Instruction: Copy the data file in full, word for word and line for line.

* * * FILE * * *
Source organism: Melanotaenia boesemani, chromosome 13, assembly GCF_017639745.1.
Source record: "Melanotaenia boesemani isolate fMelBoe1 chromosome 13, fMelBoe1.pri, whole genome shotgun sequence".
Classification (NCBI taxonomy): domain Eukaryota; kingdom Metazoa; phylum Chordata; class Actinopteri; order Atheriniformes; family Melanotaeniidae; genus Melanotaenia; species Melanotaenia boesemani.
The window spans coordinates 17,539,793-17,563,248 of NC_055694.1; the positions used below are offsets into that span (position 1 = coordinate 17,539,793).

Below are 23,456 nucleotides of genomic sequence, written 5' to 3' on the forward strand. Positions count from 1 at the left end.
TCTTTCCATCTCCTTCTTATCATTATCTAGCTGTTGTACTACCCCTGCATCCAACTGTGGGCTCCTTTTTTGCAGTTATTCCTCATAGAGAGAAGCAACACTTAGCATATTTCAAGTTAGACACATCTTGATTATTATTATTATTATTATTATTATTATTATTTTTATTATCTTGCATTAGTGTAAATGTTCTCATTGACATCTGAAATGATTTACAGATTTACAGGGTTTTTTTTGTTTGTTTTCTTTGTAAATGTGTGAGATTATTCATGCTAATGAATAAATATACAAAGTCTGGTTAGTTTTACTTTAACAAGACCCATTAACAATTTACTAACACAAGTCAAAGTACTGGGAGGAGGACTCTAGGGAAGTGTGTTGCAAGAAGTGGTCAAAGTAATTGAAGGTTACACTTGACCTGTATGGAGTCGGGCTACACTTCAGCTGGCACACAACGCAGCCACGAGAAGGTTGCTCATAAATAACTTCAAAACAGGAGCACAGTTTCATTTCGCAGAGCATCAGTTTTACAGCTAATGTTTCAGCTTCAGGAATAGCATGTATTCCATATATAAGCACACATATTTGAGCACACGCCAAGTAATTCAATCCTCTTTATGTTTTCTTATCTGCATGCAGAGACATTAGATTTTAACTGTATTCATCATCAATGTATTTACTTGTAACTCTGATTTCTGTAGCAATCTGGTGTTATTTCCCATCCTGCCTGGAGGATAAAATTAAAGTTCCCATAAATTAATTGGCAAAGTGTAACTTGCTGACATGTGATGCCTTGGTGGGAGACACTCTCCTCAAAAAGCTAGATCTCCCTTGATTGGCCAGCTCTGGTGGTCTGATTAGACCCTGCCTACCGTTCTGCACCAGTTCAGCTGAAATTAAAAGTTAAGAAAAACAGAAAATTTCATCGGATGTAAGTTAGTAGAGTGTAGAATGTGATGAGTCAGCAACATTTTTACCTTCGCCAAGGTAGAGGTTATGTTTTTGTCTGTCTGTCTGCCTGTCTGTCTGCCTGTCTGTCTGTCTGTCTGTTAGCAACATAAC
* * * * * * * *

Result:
Source organism: Melanotaenia boesemani, chromosome 13, assembly GCF_017639745.1.
Source record: "Melanotaenia boesemani isolate fMelBoe1 chromosome 13, fMelBoe1.pri, whole genome shotgun sequence".
Classification (NCBI taxonomy): domain Eukaryota; kingdom Metazoa; phylum Chordata; class Actinopteri; order Atheriniformes; family Melanotaeniidae; genus Melanotaenia; species Melanotaenia boesemani.
The window spans coordinates 17,539,793-17,563,248 of NC_055694.1; the positions used below are offsets into that span (position 1 = coordinate 17,539,793).

Below are 23,456 nucleotides of genomic sequence, written 5' to 3' on the forward strand. Positions count from 1 at the left end.
TCTTTCCATCTCCTTCTTATCATTATCTAGCTGTTGTACTACCCCTGCATCCAACTGTGGGCTCCTTTTTTGCAGTTATTCCTCATAGAGAGAAGCAACACTTAGCATATTTCAAGTTAGACACATCTTGATTATTATTATTATTATTATTATTATTATTATTTTTATTATCTTGCATTAGTGTAAATGTTCTCATTGACATCTGAAATGATTTACAGATTTACAGGGTTTTTTTTGTTTGTTTTCTTTGTAAATGTGTGAGATTATTCATGCTAATGAATAAATATACAAAGTCTGGTTAGTTTTACTTTAACAAGACCCATTAACAATTTACTAACACAAGTCAAAGTACTGGGAGGAGGACTCTAGGGAAGTGTGTTGCAAGAAGTGGTCAAAGTAATTGAAGGTTACACTTGACCTGTATGGAGTCGGGCTACACTTCAGCTGGCACACAACGCAGCCACGAGAAGGTTGCTCATAAATAACTTCAAAACAGGAGCACAGTTTCATTTCGCAGAGCATCAGTTTTACAGCTAATGTTTCAGCTTCAGGAATAGCATGTATTCCATATATAAGCACACATATTTGAGCACACGCCAAGTAATTCAATCCTCTTTATGTTTTCTTATCTGCATGCAGAGACATTAGATTTTAACTGTATTCATCATCAATGTATTTACTTGTAACTCTGATTTCTGTAGCAATCTGGTGTTATTTCCCATCCTGCCTGGAGGATAAAATTAAAGTTCCCATAAATTAATTGGCAAAGTGTAACTTGCTGACATGTGATGCCTTGGTGGGAGACACTCTCCTCAAAAAGCTAGATCTCCCTTGATTGGCCAGCTCTGGTGGTCTGATTAGACCCTGCCTACCGTTCTGCACCAGTTCAGCTGAAATTAAAAGTTAAGAAAAACAGAAAATTTCATCGGATGTAAGTTAGTAGAGTGTAGAATGTGATGAGTCAGCAACATTTTTACCTTCGCCAAGGTAGAGGTTATGTTTTTGTCTGTCTGTCTGCCTGTCTGTCTGCCTGTCTGTCTGTCTGTCTGTTAGCAACATAAC